"Since most governments have done so little large-scale outsourcing, they aren't even sure what to expect, and thus don't know how to do it," Kost said. "The financial due diligence of Virginia has been virtually unprecedented."

The terms of the infrastructure project call for Northrop Grumman to invest about $250 million in new regional facilities and offer 900 state employees a chance to transfer to Northrop Grumman's payroll. The company also will offer training and redeployment of state staff and will create 700 new jobs, many in distressed areas of southwest Virginia, Stewart said.

The contract also includes hardware, networks, associated services and staff for mainframes, servers, desktop and laptop computers, voice and data networks, operating systems, e-mail, security, help-desk services and data center facilities.

Northrop Grumman will be repaid for its investment over 10 years, likely getting back between $300 million and $350 million, Stewart said. After the final year of the deal, when the contract calls for repayment on Northrop Grumman's investment to end, the state will save about $30 million a year on what it pays now for IT infrastructure, Stewart said.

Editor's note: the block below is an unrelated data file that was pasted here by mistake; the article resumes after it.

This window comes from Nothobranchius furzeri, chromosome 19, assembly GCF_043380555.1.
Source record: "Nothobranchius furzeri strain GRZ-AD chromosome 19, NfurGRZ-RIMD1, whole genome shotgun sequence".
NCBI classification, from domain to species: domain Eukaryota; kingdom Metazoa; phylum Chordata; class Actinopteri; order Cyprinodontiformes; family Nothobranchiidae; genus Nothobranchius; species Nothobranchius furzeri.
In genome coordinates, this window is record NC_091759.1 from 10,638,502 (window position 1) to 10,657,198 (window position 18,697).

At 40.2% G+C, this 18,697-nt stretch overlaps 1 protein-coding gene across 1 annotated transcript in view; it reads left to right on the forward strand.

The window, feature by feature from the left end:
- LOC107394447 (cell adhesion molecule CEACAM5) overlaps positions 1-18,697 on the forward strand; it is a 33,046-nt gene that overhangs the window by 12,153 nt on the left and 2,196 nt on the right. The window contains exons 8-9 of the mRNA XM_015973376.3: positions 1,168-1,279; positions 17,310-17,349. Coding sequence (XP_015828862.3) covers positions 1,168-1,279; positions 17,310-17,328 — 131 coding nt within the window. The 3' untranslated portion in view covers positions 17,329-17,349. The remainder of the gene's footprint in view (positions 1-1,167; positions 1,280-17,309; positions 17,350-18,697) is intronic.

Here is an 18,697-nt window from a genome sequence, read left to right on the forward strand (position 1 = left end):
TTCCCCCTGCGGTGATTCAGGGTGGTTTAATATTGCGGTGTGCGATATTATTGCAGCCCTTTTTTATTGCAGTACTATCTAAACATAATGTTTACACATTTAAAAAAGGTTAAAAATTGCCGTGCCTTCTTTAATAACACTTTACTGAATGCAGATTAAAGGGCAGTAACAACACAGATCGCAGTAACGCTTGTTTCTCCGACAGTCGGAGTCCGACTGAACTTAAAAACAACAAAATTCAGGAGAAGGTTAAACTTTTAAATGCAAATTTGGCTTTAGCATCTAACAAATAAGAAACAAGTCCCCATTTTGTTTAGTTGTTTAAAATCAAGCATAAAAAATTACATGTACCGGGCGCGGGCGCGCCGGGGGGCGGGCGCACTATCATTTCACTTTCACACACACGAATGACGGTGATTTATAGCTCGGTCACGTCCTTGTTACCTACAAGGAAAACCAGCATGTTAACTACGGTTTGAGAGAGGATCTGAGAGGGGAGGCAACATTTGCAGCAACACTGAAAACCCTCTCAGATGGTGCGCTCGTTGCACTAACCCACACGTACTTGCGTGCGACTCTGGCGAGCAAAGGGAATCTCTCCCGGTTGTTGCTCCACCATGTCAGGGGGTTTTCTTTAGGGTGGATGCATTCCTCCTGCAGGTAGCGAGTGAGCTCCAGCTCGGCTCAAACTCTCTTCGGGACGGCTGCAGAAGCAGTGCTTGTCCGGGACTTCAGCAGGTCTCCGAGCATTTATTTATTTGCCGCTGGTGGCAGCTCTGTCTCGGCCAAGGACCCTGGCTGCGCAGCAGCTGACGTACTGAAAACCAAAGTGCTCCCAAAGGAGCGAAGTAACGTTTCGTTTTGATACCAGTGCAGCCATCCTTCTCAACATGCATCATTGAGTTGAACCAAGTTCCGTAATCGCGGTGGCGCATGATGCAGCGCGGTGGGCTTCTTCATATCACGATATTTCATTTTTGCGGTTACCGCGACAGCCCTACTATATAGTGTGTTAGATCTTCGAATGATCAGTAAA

Virginia's only obligation is to keep doing business with Northrop Grumman, nothing more, Stewart said.

"It's really a commitment to do business in the partnership over a long enough period of time that, if you can achieve the efficiencies that we all see, there will be adequate dollars within the current expenditure structure for them to get a reasonable return on their investment," he said.


Open communications, such as occurred during the company's negotiations with Virginia, could help save more IT projects in the future, CGI-AMS' Rapking said.

"The reason that not only outsourcing, but also all IT projects fail is because the expectations of the government are not always well known," she said. "If you don't meet people's expectations, it's a disappointment no matter what. This allows that communication of expectations to be as crystal clear as communication ever is, and makes the chance of success that much greater."

With a large segment of state IT employees nationwide nearing retirement age, it is certain that other state governments will be watching Virginia's outsourcing project very closely, said Jim Krouse, manager of state and local market analysis at Input Inc., Reston, Va.

"They will not have the staff, and the computer hardware is just way outdated ? there's a whole bunch of factors that are coming together that are going to push that kind of adoption," he said. "This will accelerate it, without a doubt, because it will break down some of the risk aversion that a lot of the state and local governments are still holding."

Success in Virginia would go a long way toward dispelling the fear created by failures of IT outsourcing projects in Connecticut, Florida and Georgia, Gartner's Kost said.

Staff Writer Ethan Butterfield can be reached at